Few filmmakers possess the ability to stir controversy like Quentin Tarantino, whose career has been marked by it at almost every turn.
Whether he’s publicly arguing with Spike Lee over Tarantino’s use of a racial slur to refer to black people in many of his scripts, drawing criticism and boycotts from police organizations for supporting groups that fight police brutality, or seeing past mistreatment of his performers come to light, Tarantino makes headlines almost as much for the things he does as for the movies he creates.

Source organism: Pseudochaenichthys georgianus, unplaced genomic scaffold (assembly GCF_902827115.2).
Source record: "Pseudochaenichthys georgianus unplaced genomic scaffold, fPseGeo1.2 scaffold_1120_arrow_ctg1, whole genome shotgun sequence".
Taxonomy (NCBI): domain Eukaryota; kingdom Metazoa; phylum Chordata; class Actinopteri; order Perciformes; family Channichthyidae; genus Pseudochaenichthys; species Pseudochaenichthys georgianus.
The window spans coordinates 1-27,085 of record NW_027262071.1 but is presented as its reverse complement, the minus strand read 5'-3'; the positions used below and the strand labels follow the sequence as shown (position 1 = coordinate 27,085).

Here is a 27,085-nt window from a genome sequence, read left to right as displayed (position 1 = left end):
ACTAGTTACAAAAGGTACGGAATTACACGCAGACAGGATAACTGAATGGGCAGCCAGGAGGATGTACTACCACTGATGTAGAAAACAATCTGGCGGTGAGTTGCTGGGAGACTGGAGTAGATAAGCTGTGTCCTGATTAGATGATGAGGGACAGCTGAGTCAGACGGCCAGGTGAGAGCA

This characteristic has led to a general sense that the director is “problematic” (imagine several dozen more air quotes around that) from people who don’t quite follow the endless back-and-forth of Film Twitter, without a full sense of why. And the conversation has reached a fever pitch around Once Upon a Time in Hollywood, Tarantino’s latest release. The film itself has fueled think pieces galore, about nearly every element of the movie, precisely at a time when Tarantino’s status as a legendary auteur has been dinged a bit due to all of those old offscreen controversies. It’s become The Movie to Argue About This Summer (August edition).